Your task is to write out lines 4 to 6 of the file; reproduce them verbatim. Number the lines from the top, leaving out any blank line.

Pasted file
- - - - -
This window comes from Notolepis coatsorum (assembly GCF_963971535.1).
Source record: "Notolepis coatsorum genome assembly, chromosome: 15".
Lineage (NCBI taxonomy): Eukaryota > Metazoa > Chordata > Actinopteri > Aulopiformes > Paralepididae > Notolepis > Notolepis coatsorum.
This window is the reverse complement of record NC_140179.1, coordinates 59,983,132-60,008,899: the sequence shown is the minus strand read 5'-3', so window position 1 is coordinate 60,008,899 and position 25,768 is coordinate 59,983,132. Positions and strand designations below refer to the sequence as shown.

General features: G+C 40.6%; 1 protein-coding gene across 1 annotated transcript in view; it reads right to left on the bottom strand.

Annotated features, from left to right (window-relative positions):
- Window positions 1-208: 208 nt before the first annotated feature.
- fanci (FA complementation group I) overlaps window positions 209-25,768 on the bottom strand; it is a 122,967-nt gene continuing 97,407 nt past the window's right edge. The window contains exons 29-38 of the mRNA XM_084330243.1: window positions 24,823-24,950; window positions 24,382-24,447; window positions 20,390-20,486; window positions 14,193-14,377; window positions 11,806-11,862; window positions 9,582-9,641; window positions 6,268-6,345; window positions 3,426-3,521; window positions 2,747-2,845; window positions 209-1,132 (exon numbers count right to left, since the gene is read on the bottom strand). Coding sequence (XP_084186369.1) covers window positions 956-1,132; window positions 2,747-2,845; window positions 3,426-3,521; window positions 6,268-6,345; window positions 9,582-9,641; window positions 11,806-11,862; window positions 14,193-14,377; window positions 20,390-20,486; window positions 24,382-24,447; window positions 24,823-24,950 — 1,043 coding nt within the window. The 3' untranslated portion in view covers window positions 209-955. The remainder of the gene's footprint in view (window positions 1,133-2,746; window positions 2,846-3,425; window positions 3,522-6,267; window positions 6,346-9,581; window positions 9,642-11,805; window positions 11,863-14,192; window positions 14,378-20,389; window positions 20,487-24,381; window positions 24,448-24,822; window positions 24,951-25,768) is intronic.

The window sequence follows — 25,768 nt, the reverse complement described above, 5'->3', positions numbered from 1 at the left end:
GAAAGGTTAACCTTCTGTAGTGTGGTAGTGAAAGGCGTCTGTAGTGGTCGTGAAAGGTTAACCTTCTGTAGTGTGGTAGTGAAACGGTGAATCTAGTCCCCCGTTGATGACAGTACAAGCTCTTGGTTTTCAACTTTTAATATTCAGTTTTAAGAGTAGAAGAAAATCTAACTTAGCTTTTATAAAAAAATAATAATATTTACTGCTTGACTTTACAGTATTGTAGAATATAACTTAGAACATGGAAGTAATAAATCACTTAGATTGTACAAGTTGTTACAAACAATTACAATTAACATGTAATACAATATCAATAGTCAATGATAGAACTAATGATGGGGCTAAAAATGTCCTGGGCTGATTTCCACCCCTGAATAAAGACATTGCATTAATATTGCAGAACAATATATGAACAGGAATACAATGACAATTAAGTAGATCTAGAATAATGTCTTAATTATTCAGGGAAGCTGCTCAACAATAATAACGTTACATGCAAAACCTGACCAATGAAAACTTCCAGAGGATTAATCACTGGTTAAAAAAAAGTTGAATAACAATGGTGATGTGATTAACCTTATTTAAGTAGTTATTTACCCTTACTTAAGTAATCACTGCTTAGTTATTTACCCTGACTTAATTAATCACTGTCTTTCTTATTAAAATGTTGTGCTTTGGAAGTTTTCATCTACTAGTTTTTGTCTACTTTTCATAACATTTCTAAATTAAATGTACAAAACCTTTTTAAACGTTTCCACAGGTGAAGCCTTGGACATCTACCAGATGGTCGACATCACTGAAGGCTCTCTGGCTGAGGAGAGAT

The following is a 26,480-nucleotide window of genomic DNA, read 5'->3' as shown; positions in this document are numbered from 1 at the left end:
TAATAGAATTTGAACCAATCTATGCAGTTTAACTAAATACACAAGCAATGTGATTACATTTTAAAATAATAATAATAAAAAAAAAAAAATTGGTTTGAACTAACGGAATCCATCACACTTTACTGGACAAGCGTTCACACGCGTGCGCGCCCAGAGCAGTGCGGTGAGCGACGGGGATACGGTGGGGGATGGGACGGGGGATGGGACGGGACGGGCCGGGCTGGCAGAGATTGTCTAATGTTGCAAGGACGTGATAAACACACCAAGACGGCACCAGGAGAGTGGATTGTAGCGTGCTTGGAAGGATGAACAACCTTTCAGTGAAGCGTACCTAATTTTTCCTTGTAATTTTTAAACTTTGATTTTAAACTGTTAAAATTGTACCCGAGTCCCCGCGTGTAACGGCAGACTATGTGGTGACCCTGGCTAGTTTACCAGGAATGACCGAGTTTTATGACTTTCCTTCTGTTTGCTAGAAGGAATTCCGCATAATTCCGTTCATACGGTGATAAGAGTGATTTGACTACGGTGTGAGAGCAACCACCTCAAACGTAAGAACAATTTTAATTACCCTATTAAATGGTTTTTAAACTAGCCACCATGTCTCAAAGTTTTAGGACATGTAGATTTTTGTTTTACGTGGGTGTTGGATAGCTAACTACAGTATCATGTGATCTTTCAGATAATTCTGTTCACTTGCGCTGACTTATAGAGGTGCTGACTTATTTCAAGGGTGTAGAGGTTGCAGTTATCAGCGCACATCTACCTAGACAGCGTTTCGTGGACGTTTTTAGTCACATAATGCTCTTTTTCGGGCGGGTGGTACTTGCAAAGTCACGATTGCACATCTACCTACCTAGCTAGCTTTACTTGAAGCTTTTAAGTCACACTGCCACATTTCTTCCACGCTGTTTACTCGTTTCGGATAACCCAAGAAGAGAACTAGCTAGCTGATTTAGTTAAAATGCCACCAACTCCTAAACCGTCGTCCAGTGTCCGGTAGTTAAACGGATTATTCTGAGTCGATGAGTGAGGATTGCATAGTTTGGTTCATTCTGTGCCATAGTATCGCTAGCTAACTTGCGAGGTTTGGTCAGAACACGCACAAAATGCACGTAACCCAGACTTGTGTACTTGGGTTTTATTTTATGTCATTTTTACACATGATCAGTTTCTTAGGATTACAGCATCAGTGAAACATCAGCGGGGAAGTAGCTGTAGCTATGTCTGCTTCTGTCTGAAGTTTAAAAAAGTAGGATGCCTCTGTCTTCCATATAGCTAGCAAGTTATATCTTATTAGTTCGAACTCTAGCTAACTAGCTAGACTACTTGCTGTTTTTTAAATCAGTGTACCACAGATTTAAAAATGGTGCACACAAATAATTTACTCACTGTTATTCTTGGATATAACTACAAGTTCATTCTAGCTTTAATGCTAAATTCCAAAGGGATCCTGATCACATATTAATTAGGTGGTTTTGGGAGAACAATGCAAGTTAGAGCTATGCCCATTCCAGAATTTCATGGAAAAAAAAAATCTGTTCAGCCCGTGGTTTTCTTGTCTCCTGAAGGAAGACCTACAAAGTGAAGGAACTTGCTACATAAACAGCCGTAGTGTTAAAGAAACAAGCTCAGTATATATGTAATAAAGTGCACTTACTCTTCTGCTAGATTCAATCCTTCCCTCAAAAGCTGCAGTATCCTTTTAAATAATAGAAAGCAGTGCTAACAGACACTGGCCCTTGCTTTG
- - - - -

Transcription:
This window is the reverse complement of record NC_140179.1, coordinates 59,983,132-60,008,899: the sequence shown is the minus strand read 5'-3', so window position 1 is coordinate 60,008,899 and position 25,768 is coordinate 59,983,132. Positions and strand designations below refer to the sequence as shown.

General features: G+C 40.6%; 1 protein-coding gene across 1 annotated transcript in view; it reads right to left on the bottom strand.

Annotated features, from left to right (window-relative positions):